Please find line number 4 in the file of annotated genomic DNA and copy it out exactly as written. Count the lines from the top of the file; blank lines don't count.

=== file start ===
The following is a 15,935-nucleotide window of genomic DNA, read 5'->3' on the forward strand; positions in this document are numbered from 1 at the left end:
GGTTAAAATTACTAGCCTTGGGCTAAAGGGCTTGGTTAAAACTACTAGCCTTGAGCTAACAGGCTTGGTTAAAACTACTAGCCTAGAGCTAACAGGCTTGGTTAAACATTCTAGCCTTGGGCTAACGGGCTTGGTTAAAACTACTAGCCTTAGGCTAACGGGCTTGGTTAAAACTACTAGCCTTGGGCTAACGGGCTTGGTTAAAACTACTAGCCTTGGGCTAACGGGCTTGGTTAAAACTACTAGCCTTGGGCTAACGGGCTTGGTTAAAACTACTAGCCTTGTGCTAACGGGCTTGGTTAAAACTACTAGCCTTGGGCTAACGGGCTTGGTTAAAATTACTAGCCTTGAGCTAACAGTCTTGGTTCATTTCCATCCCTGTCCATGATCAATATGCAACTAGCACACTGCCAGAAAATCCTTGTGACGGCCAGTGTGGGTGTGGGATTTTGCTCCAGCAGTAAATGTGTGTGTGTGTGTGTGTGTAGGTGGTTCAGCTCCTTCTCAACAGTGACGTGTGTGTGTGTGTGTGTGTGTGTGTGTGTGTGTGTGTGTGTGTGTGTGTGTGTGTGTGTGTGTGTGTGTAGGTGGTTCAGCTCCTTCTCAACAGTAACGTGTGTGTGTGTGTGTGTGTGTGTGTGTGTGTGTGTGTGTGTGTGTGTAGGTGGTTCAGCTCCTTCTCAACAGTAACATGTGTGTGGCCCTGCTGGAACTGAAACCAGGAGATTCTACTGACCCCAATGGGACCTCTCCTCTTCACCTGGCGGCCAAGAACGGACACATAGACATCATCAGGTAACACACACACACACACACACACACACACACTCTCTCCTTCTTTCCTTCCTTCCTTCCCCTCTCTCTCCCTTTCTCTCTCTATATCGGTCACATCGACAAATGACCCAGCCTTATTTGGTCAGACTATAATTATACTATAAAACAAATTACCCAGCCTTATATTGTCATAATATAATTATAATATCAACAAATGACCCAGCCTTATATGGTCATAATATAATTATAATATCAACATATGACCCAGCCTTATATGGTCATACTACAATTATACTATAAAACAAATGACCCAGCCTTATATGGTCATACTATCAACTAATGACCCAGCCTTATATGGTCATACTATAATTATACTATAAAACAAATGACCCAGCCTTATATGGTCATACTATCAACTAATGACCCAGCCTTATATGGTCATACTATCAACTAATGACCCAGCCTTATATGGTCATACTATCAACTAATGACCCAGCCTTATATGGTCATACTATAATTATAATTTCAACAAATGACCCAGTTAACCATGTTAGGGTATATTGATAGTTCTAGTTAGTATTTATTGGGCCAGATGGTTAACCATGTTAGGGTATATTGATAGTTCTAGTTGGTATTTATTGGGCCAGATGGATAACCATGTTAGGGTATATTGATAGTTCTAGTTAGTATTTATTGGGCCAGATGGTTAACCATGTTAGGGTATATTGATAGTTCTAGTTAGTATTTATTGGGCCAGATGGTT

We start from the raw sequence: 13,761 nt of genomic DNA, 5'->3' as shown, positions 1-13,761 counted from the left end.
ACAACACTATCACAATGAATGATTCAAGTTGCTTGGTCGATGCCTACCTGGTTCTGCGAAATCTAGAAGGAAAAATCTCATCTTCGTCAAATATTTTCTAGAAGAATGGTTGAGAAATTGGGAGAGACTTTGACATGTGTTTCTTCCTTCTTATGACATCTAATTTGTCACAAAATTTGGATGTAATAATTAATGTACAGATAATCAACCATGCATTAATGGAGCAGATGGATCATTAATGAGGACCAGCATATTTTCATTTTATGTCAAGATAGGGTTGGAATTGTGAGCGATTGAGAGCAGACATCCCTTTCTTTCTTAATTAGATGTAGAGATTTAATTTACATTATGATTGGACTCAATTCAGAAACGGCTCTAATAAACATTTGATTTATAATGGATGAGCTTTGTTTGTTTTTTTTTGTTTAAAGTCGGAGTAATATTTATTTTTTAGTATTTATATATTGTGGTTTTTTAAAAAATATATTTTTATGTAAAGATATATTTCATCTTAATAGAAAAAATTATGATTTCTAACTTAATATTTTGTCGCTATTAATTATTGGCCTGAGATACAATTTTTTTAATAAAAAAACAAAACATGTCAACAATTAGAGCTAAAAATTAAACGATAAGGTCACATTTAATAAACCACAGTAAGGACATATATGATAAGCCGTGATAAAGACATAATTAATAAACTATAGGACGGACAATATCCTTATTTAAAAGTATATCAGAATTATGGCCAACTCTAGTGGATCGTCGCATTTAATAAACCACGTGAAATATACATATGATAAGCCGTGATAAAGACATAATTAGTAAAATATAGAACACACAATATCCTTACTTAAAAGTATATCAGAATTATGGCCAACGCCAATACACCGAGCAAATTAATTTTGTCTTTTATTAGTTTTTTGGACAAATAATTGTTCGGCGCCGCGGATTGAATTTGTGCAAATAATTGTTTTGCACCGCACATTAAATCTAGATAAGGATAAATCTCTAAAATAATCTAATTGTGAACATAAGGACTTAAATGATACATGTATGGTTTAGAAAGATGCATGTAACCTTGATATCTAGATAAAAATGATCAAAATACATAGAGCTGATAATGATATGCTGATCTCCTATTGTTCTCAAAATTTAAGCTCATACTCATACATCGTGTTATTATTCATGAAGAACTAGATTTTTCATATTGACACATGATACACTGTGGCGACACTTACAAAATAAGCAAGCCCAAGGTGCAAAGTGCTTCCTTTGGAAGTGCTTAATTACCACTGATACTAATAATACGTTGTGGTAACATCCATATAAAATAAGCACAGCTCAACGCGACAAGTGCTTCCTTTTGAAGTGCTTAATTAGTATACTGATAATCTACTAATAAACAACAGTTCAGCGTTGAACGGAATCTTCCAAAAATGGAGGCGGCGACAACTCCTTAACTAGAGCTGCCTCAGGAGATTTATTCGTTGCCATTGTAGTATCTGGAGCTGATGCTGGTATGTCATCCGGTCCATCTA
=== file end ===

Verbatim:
ACAACACTATCACAATGAATGATTCAAGTTGCTTGGTCGATGCCTACCTGGTTCTGCGAAATCTAGAAGGAAAAATCTCATCTTCGTCAAATATTTTCTAGAAGAATGGTTGAGAAATTGGGAGAGACTTTGACATGTGTTTCTTCCTTCTTATGACATCTAATTTGTCACAAAATTTGGATGTAATAATTAATGTACAGATAATCAACCATGCATTAATGGAGCAGATGGATCATTAATGAGGACCAGCATATTTTCATTTTATGTCAAGATAGGGTTGGAATTGTGAGCGATTGAGAGCAGACATCCCTTTCTTTCTTAATTAGATGTAGAGATTTAATTTACATTATGATTGGACTCAATTCAGAAACGGCTCTAATAAACATTTGATTTATAATGGATGAGCTTTGTTTGTTTTTTTTTGTTTAAAGTCGGAGTAATATTTATTTTTTAGTATTTATATATTGTGGTTTTTTAAAAAATATATTTTTATGTAAAGATATATTTCATCTTAATAGAAAAAATTATGATTTCTAACTTAATATTTTGTCGCTATTAATTATTGGCCTGAGATACAATTTTTTTAATAAAAAAACAAAACATGTCAACAATTAGAGCTAAAAATTAAACGATAAGGTCACATTTAATAAACCACAGTAAGGACATATATGATAAGCCGTGATAAAGACATAATTAATAAACTATAGGACGGACAATATCCTTATTTAAAAGTATATCAGAATTATGGCCAACTCTAGTGGATCGTCGCATTTAATAAACCACGTGAAATATACATATGATAAGCCGTGATAAAGACATAATTAGTAAAATATAGAACACACAATATCCTTACTTAAAAGTATATCAGAATTATGGCCAACGCCAATACACCGAGCAAATTAATTTTGTCTTTTATTAGTTTTTTGGACAAATAATTGTTCGGCGCCGCGGATTGAATTTGTGCAAATAATTGTTTTGCACCGCACATTAAATCTAGATAAGGATAAATCTCTAAAATAATCTAATTGTGAACATAAGGACTTAAATGATACATGTATGGTTTAGAAAGATGCATGTAACCTTGATATCTAGATAAAAATGATCAAAATACATAGAGCTGATAATGATATGCTGATCTCCTATTGTTCTCAAAATTTAAGCTCATACTCATACATCGTGTTATTATTCATGAAGAACTAGATTTTTCATATTGACACATGATACACTGTGGCGACACTTACAAAATAAGCAAGCCCAAGGTGCAAAGTGCTTCCTTTGGAAGTGCTTAATTACCACTGATACTAATAATACGTTGTGGTAACATCCATATAAAATAAGCACAGCTCAACGCGACAAGTGCTTCCTTTTGAAGTGCTTAATTAGTATACTGATAATCTACTAATAAACAACAGTTCAGCGTTGAACGGAATCTTCCAAAAATGGAGGCGGCGACAACTCCTTAACTAGAGCTGCCTCAGGAGATTTATTCGTTGCCATTGTAGTATCTGGAGCTGATGCTGGTATGTCATCCGGTCCATCTA